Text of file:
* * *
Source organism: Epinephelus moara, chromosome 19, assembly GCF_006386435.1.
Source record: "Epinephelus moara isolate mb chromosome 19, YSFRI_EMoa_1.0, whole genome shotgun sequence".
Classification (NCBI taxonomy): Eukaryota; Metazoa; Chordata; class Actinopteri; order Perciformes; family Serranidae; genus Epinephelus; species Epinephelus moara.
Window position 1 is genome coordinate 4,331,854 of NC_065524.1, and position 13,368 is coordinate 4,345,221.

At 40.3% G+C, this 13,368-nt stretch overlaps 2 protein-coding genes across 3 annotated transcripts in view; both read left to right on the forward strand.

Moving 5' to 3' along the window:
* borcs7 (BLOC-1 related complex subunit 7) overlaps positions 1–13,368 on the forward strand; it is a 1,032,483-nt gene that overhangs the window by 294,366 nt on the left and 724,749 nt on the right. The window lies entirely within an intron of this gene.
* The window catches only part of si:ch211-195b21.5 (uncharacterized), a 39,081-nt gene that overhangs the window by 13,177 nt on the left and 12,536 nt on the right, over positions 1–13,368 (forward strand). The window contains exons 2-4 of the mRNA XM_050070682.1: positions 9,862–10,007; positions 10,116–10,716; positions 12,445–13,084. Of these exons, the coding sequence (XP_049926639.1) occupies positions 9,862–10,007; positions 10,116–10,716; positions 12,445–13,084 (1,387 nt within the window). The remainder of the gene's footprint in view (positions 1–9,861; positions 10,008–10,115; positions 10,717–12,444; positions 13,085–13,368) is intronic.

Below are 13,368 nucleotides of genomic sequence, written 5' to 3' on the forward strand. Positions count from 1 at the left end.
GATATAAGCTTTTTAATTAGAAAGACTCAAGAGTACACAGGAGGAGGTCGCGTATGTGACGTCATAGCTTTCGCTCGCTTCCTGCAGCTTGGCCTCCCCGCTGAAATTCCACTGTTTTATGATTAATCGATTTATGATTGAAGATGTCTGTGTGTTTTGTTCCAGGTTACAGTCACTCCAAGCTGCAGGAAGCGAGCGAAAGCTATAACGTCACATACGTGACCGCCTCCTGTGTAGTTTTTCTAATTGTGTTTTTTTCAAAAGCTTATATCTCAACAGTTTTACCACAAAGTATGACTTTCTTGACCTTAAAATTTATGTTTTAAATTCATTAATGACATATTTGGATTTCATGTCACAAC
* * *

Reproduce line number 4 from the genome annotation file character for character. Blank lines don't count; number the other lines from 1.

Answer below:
Window position 1 is genome coordinate 4,331,854 of NC_065524.1, and position 13,368 is coordinate 4,345,221.